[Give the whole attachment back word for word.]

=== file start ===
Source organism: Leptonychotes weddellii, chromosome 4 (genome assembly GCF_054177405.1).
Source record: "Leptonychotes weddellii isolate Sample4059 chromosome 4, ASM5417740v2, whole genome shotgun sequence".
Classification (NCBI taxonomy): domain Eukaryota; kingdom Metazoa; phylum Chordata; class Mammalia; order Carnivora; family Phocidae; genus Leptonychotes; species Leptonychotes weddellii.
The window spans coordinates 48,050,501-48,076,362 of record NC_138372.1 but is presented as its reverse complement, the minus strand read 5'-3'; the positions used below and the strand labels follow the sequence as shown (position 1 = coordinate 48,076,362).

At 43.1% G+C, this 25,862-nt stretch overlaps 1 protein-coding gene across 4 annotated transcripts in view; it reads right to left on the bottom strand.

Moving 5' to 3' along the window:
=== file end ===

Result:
Source organism: Leptonychotes weddellii, chromosome 4 (genome assembly GCF_054177405.1).
Source record: "Leptonychotes weddellii isolate Sample4059 chromosome 4, ASM5417740v2, whole genome shotgun sequence".
Classification (NCBI taxonomy): domain Eukaryota; kingdom Metazoa; phylum Chordata; class Mammalia; order Carnivora; family Phocidae; genus Leptonychotes; species Leptonychotes weddellii.
The window spans coordinates 48,050,501-48,076,362 of record NC_138372.1 but is presented as its reverse complement, the minus strand read 5'-3'; the positions used below and the strand labels follow the sequence as shown (position 1 = coordinate 48,076,362).

At 43.1% G+C, this 25,862-nt stretch overlaps 1 protein-coding gene across 4 annotated transcripts in view; it reads right to left on the bottom strand.

Moving 5' to 3' along the window: